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Major advance in wind powered lighting

Major advance in wind-powered lighting

Wednesday 22 October 2014

Korean Scientists have created a wind-activated material which could revolutionise environmentally friendly lighting. But only as long as the wind blows…

Mechanoluminescence – the phenomenon by which materials emit light under stress – is not a new idea. In fact in 1605 Francis Bacon noted tiny flashes of light as he cracked sugar crystals. The phenomenon was thought to have no practical application as it required fracturing to make it happen. Then in 1999, elasto-mechanoluminescent materials were discovered. But the light produced by bending was so faint it was of little use in the real world. All that has now changed….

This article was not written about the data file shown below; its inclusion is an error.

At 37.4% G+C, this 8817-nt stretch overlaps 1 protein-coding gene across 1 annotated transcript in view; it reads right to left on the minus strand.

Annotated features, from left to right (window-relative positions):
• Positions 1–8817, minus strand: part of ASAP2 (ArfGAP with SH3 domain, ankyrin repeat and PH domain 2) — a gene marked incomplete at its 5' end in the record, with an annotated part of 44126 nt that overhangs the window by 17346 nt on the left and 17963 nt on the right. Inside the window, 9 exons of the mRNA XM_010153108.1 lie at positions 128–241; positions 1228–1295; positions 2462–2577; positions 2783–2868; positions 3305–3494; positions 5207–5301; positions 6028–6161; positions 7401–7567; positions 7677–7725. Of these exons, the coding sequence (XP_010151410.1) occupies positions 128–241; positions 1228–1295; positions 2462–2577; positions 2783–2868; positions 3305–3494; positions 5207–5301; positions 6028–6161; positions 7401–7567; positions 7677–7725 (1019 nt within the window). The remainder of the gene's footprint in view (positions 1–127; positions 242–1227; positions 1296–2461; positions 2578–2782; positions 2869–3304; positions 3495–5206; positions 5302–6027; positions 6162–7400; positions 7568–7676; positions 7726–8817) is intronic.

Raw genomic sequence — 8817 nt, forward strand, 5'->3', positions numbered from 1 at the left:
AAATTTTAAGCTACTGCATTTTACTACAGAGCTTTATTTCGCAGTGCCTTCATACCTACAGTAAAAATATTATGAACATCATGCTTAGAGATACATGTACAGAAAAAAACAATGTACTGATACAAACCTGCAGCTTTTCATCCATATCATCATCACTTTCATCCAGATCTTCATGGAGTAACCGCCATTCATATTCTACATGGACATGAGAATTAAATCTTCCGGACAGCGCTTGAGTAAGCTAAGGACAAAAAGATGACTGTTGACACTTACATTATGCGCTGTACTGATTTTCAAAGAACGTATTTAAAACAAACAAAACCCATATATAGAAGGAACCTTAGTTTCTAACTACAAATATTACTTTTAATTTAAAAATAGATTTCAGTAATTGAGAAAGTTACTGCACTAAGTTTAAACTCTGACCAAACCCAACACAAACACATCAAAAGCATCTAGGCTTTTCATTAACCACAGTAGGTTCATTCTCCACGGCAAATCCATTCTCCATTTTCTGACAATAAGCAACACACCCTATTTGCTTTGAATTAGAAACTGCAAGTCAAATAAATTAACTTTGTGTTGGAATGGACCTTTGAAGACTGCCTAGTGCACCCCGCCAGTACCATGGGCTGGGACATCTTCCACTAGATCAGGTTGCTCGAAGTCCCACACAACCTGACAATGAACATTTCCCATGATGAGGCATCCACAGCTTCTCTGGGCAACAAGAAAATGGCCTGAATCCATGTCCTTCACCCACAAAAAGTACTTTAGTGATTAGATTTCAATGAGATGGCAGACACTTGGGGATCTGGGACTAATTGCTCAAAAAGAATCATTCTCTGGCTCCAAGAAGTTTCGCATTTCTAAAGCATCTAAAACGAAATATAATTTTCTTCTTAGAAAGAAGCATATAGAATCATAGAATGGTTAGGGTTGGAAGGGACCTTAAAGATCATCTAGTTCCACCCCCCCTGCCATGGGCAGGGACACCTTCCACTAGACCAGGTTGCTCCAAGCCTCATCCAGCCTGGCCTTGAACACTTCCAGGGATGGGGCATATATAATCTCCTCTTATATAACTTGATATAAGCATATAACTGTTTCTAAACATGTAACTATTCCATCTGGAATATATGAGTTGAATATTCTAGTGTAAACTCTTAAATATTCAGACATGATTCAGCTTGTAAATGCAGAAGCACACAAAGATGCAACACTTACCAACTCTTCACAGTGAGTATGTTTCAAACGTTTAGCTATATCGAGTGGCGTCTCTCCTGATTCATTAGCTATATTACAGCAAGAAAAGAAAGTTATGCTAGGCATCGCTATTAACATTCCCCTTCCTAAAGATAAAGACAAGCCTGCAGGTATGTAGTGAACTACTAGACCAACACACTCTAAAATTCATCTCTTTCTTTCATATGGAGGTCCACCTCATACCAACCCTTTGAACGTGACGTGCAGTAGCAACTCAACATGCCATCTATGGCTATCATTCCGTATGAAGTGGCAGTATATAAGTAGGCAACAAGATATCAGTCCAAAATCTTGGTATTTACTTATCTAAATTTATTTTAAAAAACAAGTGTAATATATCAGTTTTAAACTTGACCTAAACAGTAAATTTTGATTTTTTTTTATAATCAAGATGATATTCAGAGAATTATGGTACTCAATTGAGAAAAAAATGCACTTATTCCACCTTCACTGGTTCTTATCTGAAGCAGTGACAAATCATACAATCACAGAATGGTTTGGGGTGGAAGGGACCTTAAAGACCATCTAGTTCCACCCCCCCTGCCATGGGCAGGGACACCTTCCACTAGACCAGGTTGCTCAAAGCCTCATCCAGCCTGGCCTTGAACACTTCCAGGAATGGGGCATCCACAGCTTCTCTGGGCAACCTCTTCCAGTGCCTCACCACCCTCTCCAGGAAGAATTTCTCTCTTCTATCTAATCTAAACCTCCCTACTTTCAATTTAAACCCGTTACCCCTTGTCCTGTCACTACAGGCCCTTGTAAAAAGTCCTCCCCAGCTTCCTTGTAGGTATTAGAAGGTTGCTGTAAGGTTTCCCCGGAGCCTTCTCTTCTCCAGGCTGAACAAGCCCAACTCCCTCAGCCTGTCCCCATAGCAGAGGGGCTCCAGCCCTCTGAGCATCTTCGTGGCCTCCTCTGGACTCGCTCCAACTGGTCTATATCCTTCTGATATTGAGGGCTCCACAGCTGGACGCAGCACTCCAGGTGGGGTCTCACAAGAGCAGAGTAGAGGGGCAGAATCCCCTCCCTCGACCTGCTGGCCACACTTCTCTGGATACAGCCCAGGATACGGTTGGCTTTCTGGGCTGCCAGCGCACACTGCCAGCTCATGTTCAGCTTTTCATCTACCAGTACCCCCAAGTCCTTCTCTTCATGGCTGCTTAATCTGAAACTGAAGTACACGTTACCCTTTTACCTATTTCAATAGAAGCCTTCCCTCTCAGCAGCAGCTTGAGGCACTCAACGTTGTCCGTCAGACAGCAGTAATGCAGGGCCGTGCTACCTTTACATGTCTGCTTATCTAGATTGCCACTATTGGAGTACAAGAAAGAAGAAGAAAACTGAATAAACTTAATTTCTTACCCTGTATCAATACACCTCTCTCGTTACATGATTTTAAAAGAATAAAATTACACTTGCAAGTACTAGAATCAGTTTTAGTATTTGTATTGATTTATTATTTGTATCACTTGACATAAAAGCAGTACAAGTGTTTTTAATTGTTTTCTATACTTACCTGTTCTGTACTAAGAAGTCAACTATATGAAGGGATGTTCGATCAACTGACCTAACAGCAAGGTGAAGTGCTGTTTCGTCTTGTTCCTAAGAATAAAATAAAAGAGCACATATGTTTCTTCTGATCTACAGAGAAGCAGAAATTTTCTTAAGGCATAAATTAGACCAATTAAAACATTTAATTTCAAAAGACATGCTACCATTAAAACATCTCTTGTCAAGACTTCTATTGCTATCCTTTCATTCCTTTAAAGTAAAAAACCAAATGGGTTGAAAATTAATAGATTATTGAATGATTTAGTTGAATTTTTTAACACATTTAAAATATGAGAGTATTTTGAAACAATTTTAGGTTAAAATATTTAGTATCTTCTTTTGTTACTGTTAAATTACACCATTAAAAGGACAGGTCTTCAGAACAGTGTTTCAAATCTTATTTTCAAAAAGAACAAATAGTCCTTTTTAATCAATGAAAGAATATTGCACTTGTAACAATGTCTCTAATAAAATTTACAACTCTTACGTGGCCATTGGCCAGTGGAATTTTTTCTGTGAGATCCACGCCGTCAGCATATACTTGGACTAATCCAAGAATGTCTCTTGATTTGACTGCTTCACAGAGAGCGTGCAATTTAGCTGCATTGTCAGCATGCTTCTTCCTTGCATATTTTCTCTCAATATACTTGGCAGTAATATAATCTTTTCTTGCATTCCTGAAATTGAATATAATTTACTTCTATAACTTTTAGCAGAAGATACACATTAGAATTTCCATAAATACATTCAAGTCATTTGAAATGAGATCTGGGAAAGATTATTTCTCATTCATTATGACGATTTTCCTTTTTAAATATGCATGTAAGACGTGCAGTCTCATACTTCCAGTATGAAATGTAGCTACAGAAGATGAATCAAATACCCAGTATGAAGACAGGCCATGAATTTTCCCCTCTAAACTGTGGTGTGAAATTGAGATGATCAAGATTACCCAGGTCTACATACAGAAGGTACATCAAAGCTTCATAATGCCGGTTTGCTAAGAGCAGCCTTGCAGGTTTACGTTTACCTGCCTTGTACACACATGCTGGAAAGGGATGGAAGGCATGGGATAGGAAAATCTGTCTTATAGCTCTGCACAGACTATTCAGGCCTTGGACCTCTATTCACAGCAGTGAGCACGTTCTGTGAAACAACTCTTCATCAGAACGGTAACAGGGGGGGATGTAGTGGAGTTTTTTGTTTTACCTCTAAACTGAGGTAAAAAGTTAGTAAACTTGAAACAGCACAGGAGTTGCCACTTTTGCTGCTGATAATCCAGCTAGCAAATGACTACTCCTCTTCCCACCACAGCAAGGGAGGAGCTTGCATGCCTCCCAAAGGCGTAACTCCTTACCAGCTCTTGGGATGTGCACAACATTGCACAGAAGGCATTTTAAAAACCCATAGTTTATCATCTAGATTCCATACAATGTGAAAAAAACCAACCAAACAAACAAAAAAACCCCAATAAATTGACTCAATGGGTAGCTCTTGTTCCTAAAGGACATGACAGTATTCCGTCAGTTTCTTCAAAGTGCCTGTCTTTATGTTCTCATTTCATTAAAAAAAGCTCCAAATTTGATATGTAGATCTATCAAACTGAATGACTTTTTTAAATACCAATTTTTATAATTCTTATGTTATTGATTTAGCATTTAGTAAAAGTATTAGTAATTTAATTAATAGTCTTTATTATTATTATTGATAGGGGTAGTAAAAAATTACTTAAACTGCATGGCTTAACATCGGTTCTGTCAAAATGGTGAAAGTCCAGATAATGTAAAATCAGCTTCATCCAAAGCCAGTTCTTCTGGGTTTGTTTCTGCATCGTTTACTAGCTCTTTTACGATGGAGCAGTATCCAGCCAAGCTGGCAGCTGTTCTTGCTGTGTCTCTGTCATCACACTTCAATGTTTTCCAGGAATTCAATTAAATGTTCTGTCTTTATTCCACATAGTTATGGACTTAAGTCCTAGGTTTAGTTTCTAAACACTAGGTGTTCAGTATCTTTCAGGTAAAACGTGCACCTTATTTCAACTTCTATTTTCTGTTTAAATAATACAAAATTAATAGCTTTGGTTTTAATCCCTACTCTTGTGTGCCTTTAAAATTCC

A team of scientists from Daegu Gyeongbuk Institute of Science and Technology in South Korea have produced a material which emits a bright white light when nitrogen is blown over it. The material features zinc sulphide particles which, when exposed to air, emits light of varying colours according to the proportion of phosphers present.

The scientists claim that harnessing the technology in wind-activated displays or lighting systems could herald a new era of environmentally friendly lights which reduce energy waste.

Sources:

  1. www.lighting.co.uk:
    Scientists unveil wind-powered lighting.
  2. Royal Society of Chemistry:
    Royal Society of Chemistry - Wind-powered lighting is almost a breeze.

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